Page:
by Craig Markhardt, NMLS #7026

President, CAM Companies, LLC

 Home Owner’s Associations (HOA’s) have become an increasingly common term heard by home buyers during the normal course of business of a real estate transaction. Most buyers tell me that they dislike HOA’s, while at the same time not having any experience with them. HOA’s are also known as Community, Townhome, or Condo Associations, are now a standard part of a large population of properties on the market, since first being introduced in the U.S. a little more than 50 years ago.

The primary purpose of HOA’s is to manage a number of amenities on behalf of the home owner, rather than the individual owner solely being responsible for every item. Other purposes of HOA’s are to combine resources to fund capital improvements such as pools and entertainment areas in addition to regular upkeep. Many believe the existence of an association is a total waste of money.

This is true when the costs outweigh the benefits. Prospective buyers of properties that are a part of an association where monthly, or annual dues are required should not automatically disregard the property for consideration.

The first thing every buyer of a home (or current owner) in a development with an association should know is – membership in the association is a requirement. Why? The master deed to the development creates the legal obligation for the property, and owner, to be included in the association. What is not well known is that even though payment of dues to the association is also mandatory,  involvement is voluntary, and not an obligation.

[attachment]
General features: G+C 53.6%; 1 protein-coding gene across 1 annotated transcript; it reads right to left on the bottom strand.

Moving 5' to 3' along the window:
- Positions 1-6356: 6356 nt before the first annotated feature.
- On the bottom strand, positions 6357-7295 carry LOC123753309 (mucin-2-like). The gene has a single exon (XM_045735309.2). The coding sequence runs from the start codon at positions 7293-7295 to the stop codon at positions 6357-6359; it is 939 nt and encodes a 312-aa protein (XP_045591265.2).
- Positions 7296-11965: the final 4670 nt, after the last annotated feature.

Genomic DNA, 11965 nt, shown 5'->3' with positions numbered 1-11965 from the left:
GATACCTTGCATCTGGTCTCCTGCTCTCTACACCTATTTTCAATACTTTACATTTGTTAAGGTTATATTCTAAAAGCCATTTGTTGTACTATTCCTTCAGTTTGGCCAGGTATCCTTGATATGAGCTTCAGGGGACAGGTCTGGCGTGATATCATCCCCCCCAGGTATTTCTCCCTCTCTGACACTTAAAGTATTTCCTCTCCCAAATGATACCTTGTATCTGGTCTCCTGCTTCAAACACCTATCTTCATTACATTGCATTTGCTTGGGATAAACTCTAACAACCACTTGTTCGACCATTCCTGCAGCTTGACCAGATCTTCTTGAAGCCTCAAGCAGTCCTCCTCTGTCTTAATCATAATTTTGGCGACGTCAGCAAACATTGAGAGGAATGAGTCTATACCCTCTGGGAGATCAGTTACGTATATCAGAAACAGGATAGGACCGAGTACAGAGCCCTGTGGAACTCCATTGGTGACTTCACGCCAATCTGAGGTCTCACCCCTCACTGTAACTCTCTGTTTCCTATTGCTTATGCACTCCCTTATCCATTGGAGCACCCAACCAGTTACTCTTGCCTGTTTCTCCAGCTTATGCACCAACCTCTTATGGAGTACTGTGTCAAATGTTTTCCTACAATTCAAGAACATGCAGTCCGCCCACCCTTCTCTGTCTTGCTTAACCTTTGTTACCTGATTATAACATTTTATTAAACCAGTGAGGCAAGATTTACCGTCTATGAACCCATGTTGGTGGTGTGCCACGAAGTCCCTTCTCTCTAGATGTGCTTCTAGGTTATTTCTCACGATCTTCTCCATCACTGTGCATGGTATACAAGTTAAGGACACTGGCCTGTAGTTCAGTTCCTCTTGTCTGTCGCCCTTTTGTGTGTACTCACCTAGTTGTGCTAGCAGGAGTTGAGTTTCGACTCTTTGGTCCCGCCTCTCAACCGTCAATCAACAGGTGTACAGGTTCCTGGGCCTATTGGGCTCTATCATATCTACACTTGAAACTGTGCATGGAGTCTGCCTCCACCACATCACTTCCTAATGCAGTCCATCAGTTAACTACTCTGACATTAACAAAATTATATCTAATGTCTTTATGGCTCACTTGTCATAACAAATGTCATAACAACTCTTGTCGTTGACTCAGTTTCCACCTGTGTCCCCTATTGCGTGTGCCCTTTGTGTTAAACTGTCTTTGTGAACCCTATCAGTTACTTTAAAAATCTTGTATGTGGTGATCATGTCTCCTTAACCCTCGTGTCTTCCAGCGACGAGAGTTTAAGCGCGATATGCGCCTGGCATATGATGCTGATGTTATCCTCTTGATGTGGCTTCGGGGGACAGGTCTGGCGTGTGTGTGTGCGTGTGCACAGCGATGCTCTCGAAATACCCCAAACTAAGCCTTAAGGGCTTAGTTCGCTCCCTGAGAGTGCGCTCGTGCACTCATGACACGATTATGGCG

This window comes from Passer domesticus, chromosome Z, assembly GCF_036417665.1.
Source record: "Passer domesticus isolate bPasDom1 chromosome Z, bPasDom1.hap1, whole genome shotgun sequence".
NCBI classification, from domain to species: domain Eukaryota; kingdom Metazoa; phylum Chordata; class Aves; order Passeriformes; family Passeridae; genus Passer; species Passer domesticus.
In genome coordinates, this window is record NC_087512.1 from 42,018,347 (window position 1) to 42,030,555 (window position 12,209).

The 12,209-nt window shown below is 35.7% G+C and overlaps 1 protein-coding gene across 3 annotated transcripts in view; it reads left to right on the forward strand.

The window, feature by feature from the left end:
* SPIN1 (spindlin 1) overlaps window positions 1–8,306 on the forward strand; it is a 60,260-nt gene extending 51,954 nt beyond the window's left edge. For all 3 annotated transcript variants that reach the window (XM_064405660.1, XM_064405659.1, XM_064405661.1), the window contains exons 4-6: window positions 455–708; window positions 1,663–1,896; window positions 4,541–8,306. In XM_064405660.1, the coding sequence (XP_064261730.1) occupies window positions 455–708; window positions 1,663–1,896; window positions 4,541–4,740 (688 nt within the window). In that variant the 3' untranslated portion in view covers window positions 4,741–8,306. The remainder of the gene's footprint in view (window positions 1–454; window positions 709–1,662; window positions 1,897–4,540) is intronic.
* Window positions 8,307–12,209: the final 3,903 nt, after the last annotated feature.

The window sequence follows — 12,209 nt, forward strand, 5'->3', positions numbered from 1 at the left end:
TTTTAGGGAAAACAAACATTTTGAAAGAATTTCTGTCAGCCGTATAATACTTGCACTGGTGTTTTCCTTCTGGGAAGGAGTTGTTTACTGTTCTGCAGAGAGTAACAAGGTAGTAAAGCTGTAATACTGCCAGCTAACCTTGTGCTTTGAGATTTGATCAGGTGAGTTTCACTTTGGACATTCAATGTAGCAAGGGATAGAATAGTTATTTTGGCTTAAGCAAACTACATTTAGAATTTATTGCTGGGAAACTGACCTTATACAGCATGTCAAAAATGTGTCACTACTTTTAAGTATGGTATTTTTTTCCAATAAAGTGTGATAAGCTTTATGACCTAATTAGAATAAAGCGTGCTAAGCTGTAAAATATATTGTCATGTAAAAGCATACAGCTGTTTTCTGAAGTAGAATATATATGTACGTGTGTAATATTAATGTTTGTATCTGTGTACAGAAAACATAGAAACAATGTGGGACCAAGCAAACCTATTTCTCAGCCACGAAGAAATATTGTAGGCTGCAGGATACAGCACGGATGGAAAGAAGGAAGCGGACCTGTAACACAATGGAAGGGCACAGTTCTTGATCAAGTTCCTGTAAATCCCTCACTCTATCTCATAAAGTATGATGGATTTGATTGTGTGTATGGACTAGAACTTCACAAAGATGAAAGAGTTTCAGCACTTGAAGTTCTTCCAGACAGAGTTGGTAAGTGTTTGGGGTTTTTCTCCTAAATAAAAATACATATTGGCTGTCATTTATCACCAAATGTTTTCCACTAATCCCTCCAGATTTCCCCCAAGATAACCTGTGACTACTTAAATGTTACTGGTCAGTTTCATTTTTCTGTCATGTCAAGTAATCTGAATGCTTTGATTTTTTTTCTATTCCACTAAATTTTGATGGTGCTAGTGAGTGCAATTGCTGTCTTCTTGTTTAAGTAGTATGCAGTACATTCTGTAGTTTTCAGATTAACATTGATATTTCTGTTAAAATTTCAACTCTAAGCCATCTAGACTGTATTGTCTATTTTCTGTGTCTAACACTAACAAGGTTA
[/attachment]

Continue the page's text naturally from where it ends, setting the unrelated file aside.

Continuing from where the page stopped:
HOA’s are notorious for having mismanaged operations, simply because the voluntary involvement of the board and committee members. This often results in poor financial management with dues that exceed, or are much less, than what is needed. In addition to reading all governing association documentation, careful review of association budgets and minutes of meetings is an essential part of evaluating whether or not to buy a home in a community.  Capture

What can be found is whether or not the HOA budget is properly funded, or underfunded per the covenants and rules for the community. Condominium associations often include many items that are normally a part of a typical home’s utility and upkeep costs and can actually reduce the housing budget.

Economies of scale are the important item to think about when evaluating the benefits of a home with an association. Careful review can help buyers become aware of significant, unknown cost savings that can increase to purchase power.

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